Cooperative approaches like this, often led by lobbyists or interest groups, showed companies could be effective in limiting new regulations. Public opinion could be shaped by the language and images brands used, and some of the wind could be taken out of public campaigns.
In 1992, the United Nations held the Conference on Environment and Development (UNCED) in Rio de Janeiro, Brazil. The conference, which came to be known as the Rio Earth Summit, aimed to address inequalities in global development and reduce dependence on fossil fuels.
“Borrowing a strategy from the past, business recognised that the best defence against the environmental movements’ arguments for more government control over corporate activities was attack,” wrote James Rowe, now an associate professor of environmental studies at the University of Victoria in Canada, in 2005. Corporate social responsibility, he says, became the “preferred strategy for quelling popular discontent”.
“The World Business Council emerged in response to the Rio Summit,” says Jessica Dempsey, a political ecologist at the University of British Columbia in Canada. “It was this kind of moment of reckoning with the environment and development challenges that were coming to a head in the late 1980s.”
“The World Business Council was formed, like many other interest groups, to grow their power,” says Dempsey. “[They recognised] that they could be more influential in these multilateral forums if they worked together. So the world’s largest corporations were like ‘we should work together because we have interests that are at threat’.”
In response to this, “just before Rio, Stephan Schmidheiny, founder of the World Business Council for Sustainable Development (WBCSD), pleaded with business that unless ‘we promote self-regulation… we face government regulation under pressure from the public’,” says Rowe.
The cooperative action was a success, Rowe continues. He quotes two representatives of the International Chamber of Commerce (who describe themselves as the “voice of world business”), as saying:
“In general, the feeling among business participants was that the substantive output of UNCED was positive. It could have taken a negative stance on… the role of business, and there was at one time the real possibility that the conference might be pushed to lay down detailed guidelines for the operations of transnational corporations.”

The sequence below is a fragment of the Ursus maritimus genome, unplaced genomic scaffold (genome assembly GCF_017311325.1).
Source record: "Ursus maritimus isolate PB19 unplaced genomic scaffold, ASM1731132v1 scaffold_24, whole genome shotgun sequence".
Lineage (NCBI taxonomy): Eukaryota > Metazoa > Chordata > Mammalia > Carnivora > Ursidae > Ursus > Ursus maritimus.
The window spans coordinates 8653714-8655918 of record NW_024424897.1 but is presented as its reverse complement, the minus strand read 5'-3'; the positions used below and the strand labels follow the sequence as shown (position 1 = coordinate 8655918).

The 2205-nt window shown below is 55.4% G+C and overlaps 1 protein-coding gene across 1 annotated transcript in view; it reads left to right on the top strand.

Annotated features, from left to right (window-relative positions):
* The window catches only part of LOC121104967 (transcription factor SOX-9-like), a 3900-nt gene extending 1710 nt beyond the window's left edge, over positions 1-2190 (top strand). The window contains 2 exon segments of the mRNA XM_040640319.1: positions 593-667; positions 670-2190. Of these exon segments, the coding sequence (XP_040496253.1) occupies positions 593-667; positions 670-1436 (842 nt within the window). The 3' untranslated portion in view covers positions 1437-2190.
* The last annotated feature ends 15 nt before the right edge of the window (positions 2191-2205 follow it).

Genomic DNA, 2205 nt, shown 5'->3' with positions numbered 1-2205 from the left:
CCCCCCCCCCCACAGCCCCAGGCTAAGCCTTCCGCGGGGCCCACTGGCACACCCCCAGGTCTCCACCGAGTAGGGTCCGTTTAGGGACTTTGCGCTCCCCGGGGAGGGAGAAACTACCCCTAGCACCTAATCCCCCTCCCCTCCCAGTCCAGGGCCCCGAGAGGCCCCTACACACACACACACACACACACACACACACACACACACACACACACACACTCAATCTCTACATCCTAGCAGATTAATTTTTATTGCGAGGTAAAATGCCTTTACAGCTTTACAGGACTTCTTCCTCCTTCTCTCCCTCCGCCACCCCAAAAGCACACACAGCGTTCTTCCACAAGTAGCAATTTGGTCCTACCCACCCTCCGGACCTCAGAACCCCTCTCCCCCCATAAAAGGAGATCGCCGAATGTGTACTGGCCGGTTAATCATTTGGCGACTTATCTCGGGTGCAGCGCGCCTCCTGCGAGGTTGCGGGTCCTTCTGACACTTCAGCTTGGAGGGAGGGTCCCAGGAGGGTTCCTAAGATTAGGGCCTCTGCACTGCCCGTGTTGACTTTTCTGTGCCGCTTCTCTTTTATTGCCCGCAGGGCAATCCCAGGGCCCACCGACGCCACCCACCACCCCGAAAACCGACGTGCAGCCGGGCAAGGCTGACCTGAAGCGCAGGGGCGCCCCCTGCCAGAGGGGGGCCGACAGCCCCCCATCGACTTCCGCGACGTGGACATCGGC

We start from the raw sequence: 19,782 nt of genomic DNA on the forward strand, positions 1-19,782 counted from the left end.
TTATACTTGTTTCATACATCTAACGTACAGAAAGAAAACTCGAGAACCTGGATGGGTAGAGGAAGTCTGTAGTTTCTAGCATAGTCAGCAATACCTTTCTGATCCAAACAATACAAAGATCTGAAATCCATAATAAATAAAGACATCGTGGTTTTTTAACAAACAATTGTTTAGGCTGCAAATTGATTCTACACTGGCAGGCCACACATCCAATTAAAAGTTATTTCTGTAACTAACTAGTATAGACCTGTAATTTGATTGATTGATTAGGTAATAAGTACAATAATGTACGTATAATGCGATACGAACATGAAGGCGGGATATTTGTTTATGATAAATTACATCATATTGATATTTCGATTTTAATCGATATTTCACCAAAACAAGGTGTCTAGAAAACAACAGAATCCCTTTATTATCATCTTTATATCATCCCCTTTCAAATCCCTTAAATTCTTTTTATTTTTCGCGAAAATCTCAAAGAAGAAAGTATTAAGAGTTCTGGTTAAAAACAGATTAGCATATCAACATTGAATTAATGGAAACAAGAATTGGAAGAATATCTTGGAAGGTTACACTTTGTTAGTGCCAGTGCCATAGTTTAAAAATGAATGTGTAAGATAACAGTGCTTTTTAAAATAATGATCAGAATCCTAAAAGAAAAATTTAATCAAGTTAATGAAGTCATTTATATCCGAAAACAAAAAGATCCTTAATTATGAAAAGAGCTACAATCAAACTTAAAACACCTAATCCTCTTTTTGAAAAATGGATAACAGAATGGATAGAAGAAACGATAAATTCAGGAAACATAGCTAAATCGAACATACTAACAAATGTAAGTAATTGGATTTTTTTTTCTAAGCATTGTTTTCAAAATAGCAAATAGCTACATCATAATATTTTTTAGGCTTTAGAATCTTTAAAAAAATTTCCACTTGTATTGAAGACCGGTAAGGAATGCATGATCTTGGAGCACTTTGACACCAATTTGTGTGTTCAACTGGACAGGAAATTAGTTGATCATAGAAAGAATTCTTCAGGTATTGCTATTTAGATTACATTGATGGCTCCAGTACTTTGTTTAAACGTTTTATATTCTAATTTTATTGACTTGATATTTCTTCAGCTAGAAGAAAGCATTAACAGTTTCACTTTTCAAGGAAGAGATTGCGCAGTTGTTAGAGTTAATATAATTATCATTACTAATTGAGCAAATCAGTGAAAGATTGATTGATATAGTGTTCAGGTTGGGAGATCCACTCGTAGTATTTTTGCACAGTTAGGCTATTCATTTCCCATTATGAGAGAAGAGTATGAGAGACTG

But, says Rowe, business “successfully fended off the threat”.
The WBCSD say the need for the “sustainable transformation of the systems that govern our world is… more urgent than ever before”. The ICC’s secretary general, John Denton, says “significant policy changes” will be needed to reach net-zero emissions by 2050. “We believe the best way to get those reforms right is to work hand-in-hand with the business community to design decarbonisation plans that work in the real world.” Schmidheiny was asked to comment on his quote, but declined.
Without an agreement from the governments of the 179 countries represented at the summit for tighter regulations on fossil fuel use, it was left to companies, and the lobbyists who represent them, to self-regulate, writes Dempsey along with her co-authors Audrey Irvine-Broque and Adriana DiSilvestro in a paper from 2021. This is called free-market environmentalism.
Free-market environmentalism is based on a principle of economics called “self-interest” whereby if companies act in their own best interest their output will benefit the consumer. In the case of free-market environmentalism, if companies can win over more customers by acting in a sustainable way, then they will do so, and less responsible companies will be penalised by the market.
But free-market environmentalism assumes that consumers are able to tell which companies are acting responsibly (which as Coming Clean has covered in the past, can be difficult to tell, particularly when some advertising is misleading), and are motivated to choose the most environmental option – which might not always be the best or cheapest.